A grab-bag of draconic goodness, ready to plug into a variety of settings from Steam-Punk to Modern to Fantasy.
Caeser193 recently posted an article about how magic has made war obsolete, below please find seven ways to keep magic and magic users from dominating warfare
The teeth and fingerbones of holy men and more
"Living in a town that sits on a dimensional nexus can wear thin after a while. It's not so much the crawling shadows, bizarre weather, or late night visitors from places that never existed; but carrying on with your normal life and trying to act like nothing out of the ordinary is going on in your little corner of the world that gets to you."
A small rural town with surreal secrets, that happens to be situated on a dimensional crossroads, suitable for modern day supernatural/mystical/horror campaigns.
Few things shine as bright as the jewels of Hell
Busy GMs need help prepping for games faster. And you can create fantastic magic items in just three minutes using my stat block.
"The Circus is in town, Dicurion. Make a donation to the good priests of the Laughing God. See if he won't smile down upon us, and wish our little problem away."
-Olrich van Haarkrom
"The shipyards, a good place to move illict cargo or lay low for a while, but that ship yard in Philly, it's not a place you want to frequent, not if you wish to keep yer skin on anyway."
A city location with a slight horror slant, suitable for any modern day horror/action setting.
"Anyone can draw a map, boy - there's no more difficulty in that than laying brick. What makes maps useful is when they are so proper, so precise, that they are living images of the places they represent. Encompassing knowledge of the geography, and mastery of the very space itself - that, child, is cartogramancy."
- Sage Pakpao Sasithorn, Chief Lecturer, the Ezagun-Darkbolt College of Cartogramancy
She left me, I couldn't deal with it. I sat there with the barrel of the gun in my mouth for a long time before I pulled the trigger.
(Graphic Warning: Not for delicate eyes)
Old cultures since the dawn of written time have seen pictures in the night sky and asked questions of them. Who they were, where did they come from, and why do they return? The earliest efforts to distinguish these nightly visitors and give them names and meanings dates back to before the Contention of Aborior. Those first observations were different than what is seen today but most still hold true to their original origins.
From that silent place fear flows in unseen waves, like white fog. The shadows are many, and the wind breathes cold through the broken battlements and casements. Through it's frowning walls and dark window openings there's a lantern of the spirit which none see by but those who bear it.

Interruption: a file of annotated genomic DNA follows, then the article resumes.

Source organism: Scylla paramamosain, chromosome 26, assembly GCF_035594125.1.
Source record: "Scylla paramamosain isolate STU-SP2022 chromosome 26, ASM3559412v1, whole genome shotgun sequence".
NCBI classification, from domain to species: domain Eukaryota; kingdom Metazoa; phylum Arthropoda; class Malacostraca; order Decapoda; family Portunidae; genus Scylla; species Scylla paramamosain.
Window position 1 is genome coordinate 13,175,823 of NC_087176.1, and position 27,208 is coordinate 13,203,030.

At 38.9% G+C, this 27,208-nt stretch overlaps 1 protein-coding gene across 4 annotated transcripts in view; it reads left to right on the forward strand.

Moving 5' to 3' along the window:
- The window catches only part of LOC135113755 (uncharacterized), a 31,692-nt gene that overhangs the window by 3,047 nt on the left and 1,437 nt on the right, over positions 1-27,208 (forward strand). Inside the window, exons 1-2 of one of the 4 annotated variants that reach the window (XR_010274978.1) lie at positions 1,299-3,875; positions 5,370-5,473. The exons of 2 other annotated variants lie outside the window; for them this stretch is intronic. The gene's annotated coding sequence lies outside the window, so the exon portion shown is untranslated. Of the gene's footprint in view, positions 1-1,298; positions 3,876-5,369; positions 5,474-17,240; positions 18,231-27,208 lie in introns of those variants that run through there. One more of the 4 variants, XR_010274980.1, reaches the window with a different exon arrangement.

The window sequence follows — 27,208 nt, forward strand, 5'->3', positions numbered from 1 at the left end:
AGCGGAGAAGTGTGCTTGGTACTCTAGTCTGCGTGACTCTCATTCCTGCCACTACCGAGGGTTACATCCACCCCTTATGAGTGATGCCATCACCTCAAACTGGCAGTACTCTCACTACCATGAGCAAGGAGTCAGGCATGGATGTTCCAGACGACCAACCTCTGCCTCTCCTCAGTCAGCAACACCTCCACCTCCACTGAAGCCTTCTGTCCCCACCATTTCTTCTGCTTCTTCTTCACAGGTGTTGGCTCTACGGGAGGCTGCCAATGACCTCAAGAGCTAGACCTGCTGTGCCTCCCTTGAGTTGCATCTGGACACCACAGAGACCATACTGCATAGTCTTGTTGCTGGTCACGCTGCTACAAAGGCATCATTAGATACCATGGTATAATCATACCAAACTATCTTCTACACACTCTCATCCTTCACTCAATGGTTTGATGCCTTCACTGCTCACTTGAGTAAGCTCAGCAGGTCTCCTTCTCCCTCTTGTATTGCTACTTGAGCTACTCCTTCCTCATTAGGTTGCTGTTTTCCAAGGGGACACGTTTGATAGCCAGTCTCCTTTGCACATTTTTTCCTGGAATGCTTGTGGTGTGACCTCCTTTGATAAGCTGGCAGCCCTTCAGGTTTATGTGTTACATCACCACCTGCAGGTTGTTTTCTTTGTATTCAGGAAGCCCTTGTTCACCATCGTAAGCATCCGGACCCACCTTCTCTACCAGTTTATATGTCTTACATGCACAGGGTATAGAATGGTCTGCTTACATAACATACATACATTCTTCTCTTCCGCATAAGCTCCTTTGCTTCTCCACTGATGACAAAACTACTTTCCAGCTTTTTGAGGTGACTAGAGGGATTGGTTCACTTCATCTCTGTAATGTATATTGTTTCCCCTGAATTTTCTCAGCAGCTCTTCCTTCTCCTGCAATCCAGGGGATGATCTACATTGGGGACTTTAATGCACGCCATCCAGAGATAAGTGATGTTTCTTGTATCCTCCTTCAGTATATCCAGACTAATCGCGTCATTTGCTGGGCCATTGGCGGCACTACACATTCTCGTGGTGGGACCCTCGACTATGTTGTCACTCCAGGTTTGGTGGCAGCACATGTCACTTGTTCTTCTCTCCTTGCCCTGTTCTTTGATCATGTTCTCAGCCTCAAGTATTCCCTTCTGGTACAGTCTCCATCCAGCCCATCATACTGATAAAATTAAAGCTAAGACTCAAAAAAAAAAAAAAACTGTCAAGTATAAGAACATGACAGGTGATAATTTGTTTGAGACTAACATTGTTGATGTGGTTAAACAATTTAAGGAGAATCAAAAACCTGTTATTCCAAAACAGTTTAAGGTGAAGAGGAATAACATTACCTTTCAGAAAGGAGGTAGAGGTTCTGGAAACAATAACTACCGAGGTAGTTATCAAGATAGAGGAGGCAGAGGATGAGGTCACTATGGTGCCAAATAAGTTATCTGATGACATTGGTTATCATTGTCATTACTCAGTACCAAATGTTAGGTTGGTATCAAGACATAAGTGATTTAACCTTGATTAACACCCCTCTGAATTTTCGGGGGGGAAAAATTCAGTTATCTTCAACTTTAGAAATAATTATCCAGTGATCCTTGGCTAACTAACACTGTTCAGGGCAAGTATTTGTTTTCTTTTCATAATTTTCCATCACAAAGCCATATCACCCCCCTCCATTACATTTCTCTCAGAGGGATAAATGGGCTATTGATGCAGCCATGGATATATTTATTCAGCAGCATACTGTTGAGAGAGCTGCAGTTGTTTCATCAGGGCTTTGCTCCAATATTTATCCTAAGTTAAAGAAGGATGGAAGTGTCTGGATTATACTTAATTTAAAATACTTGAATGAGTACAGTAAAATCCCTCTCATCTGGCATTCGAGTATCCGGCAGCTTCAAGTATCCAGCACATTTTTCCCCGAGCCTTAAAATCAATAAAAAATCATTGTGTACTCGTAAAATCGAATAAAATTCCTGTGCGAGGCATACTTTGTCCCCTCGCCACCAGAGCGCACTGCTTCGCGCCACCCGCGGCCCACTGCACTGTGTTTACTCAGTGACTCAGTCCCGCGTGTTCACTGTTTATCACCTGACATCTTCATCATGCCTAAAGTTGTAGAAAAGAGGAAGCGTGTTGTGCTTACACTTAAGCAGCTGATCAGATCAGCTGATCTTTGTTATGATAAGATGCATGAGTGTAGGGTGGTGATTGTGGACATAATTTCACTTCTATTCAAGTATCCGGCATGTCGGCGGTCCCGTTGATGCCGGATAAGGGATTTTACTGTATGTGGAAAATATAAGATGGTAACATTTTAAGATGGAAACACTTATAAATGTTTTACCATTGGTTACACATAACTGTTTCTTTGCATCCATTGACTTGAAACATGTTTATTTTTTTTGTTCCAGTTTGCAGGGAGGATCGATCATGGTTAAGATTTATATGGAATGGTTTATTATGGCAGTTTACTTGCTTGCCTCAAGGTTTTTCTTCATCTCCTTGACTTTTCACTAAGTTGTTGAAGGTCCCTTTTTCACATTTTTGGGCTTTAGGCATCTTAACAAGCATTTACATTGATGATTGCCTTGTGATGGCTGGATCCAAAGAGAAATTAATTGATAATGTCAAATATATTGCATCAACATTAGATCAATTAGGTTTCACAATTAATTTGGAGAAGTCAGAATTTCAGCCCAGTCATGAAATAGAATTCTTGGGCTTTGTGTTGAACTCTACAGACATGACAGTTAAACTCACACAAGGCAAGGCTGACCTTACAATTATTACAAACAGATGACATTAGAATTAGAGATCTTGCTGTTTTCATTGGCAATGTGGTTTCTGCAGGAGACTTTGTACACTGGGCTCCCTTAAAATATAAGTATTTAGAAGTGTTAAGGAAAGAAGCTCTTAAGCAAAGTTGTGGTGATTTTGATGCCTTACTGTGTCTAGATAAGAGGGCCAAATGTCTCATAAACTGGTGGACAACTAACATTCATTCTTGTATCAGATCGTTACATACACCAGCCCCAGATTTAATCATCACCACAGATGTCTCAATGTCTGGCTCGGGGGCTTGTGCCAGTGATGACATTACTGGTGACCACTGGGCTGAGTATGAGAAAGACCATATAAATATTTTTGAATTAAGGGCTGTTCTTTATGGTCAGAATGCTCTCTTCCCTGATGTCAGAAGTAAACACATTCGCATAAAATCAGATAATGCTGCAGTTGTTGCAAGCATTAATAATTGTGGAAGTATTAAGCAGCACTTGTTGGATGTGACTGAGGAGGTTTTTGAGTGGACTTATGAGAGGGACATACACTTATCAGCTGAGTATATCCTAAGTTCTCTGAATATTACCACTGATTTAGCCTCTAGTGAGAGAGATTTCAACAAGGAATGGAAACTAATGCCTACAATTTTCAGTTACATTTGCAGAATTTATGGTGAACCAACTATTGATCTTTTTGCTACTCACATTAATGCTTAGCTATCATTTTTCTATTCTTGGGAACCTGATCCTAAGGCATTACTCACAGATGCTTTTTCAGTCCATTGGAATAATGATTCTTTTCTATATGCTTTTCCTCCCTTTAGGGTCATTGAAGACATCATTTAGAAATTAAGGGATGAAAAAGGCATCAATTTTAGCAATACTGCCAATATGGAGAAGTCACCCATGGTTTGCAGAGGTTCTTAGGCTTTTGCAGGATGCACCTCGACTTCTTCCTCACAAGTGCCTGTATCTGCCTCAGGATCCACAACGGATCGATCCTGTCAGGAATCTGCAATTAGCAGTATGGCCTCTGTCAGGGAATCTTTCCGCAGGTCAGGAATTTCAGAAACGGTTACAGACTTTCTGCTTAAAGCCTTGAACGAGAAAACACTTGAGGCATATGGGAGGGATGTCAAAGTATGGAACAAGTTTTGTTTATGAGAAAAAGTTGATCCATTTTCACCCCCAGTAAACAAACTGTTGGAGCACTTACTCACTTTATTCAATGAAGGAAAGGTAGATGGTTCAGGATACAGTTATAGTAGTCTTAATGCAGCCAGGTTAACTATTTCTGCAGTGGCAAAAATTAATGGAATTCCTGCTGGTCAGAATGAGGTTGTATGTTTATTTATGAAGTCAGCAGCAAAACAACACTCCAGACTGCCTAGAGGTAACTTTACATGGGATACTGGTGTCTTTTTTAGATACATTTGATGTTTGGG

A collection of 30 bardic tales you may hear sung in the local tavern or empresses' court, complete with bardic verse excerpts from all 30 tales themselves.
Many of these tales can also be used as quick plug in adventures for Gm's looking for a side quest. (And let the players exploits be turned into the song by a near by bard perhaps?)
A short story set in the Locastus universe.
For your pleasure and entertainment, here we present, thirty fiendlings seasoned with a whiff of brimstone, teasingly clad in shadow, accompanied by tunes played on pipes of angel-bone; likewise do we tell of the gifts they might bestow upon one in their favor.
So get them before Hell freezes over!
Time is measured for most by the events that are both constant and special. "How many Christmas's ago was that?" It should be no different for Halflings.
Save/Help the Halflings! They offer rewards. Material and otherwise.
From beyond through veils sublime
Pass ghostly, o umbral shine
Illuminate in shadow, fade colors, so fallow
Dark dreaming does bidding thine
The whales of the deep are not to be trifled with, those who hunt them are as mad as those who think to slay dragons.
Saril had a dream. To open a library in the windswept wastes of Naarish, so that the people of the many villages and towns spread over the hundreds of leagues of desert could discover the joys of his books. For a whole year he kept his library open, but alas, almost no one came.
That is when Saril came up with his new idea. If people didn't travel to read his books, he would travel to them! Saril closed his library, hired a team of twelve camels, loaded up the beasts with all of his books and proceeded to invent the first nomadic library.
Now children and adults alike, looked forward to hearing the bells of Saril's camels as he entered their villages, as he tirelessly traversed the deserts in a long circuitous route, visiting every village and town he came across, in turn. It came to pas that Saril's traveling library came to some fame, and that is how the folk of Naarish became literate.
A word of warning though. Naarish has only six thousand volumes. He deals with those that lose or steal his tomes quite "harshly", by bypassing the town or village which was responsible for losing one of his books for that calendar year.